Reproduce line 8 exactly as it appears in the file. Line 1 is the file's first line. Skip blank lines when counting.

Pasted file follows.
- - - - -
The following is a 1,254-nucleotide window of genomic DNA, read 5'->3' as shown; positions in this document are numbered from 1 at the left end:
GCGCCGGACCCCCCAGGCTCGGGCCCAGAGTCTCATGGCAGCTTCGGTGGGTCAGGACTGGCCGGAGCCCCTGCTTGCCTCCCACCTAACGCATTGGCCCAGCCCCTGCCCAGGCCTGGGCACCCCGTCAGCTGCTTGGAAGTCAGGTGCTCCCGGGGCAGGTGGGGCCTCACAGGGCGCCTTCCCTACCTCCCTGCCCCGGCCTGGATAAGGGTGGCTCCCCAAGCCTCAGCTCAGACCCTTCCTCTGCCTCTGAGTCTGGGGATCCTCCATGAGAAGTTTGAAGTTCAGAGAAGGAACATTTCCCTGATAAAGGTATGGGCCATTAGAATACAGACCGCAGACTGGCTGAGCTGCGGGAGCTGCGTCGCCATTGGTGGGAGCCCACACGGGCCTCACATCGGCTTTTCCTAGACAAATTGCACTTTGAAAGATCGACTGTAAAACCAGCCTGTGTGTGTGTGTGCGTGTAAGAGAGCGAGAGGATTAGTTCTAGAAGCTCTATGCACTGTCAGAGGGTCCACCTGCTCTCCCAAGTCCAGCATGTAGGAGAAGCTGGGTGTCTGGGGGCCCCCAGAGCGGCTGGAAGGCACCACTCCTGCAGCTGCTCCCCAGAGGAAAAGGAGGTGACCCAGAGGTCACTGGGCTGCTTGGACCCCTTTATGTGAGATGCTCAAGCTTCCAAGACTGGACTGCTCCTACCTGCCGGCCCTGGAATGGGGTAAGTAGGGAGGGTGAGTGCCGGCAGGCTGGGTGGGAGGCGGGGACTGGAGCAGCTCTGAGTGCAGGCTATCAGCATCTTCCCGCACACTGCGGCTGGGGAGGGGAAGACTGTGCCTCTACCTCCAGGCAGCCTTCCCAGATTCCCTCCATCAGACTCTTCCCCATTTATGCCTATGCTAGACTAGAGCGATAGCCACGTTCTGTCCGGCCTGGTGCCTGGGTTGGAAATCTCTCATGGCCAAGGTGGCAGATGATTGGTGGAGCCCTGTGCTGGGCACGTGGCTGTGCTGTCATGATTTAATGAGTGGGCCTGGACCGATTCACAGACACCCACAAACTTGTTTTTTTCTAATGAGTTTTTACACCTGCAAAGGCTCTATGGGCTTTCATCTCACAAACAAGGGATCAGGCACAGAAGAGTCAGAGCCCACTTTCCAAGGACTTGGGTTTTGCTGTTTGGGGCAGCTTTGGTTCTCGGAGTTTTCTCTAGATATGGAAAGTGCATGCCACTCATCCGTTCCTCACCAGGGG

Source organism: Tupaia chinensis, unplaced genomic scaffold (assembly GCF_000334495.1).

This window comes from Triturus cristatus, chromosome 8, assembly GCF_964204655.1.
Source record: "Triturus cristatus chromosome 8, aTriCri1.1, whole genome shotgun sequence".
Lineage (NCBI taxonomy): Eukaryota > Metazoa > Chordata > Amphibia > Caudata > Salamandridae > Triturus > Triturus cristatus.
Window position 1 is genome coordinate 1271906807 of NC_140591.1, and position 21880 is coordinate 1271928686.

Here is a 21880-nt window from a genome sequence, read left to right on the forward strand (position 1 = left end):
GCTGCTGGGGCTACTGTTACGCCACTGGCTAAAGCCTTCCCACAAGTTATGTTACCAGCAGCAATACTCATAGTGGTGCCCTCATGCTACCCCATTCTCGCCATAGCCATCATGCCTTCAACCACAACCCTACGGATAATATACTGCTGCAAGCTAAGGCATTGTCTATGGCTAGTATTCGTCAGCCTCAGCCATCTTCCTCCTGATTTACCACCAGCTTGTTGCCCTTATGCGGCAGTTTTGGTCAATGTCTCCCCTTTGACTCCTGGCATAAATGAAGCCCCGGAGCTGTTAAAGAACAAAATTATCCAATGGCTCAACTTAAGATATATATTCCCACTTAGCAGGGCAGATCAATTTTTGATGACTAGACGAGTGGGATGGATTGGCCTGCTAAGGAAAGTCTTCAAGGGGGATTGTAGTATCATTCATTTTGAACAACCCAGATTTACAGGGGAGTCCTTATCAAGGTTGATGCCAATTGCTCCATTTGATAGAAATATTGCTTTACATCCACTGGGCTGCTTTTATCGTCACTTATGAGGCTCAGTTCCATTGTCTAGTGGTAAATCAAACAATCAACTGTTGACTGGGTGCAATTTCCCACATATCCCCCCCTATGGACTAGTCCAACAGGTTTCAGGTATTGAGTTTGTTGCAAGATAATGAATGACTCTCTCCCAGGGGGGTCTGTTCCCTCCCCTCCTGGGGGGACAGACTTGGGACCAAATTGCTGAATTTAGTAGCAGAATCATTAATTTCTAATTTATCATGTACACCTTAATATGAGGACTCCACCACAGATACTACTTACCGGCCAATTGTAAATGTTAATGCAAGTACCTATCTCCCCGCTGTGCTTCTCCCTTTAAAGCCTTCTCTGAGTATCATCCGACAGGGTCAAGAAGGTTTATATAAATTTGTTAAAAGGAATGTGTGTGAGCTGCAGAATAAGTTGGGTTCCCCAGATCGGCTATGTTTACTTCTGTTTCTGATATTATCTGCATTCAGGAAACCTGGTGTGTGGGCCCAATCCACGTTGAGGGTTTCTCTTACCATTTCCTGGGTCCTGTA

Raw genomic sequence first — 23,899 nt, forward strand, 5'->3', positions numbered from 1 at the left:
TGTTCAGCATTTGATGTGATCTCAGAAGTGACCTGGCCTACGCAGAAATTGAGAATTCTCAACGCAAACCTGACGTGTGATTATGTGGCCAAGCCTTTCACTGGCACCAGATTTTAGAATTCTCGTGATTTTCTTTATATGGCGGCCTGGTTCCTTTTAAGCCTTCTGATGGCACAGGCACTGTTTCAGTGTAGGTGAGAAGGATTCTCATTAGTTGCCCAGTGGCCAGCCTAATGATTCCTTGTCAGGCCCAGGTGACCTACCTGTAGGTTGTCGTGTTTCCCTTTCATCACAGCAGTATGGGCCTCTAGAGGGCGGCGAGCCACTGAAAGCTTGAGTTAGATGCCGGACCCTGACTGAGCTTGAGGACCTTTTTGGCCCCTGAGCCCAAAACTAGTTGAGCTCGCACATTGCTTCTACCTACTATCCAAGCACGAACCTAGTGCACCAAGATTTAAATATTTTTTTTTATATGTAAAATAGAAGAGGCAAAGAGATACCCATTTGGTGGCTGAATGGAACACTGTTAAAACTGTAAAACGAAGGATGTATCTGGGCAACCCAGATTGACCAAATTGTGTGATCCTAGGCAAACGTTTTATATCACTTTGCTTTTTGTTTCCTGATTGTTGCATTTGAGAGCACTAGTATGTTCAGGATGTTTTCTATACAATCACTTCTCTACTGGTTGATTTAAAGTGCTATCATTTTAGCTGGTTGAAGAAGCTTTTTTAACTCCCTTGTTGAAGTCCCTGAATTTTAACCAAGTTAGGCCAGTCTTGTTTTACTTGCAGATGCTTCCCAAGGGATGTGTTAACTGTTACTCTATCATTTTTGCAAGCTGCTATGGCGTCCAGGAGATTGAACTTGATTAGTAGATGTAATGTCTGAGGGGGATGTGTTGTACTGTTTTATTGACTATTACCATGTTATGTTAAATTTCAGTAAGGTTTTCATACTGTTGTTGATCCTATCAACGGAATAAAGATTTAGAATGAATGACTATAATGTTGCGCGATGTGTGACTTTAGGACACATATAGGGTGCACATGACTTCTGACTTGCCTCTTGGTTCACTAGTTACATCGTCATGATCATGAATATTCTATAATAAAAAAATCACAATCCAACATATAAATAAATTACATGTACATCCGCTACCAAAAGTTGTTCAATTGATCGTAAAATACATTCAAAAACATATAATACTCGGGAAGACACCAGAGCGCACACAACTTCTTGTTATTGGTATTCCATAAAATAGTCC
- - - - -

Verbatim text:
Here is a 21880-nt window from a genome sequence, read left to right on the forward strand (position 1 = left end):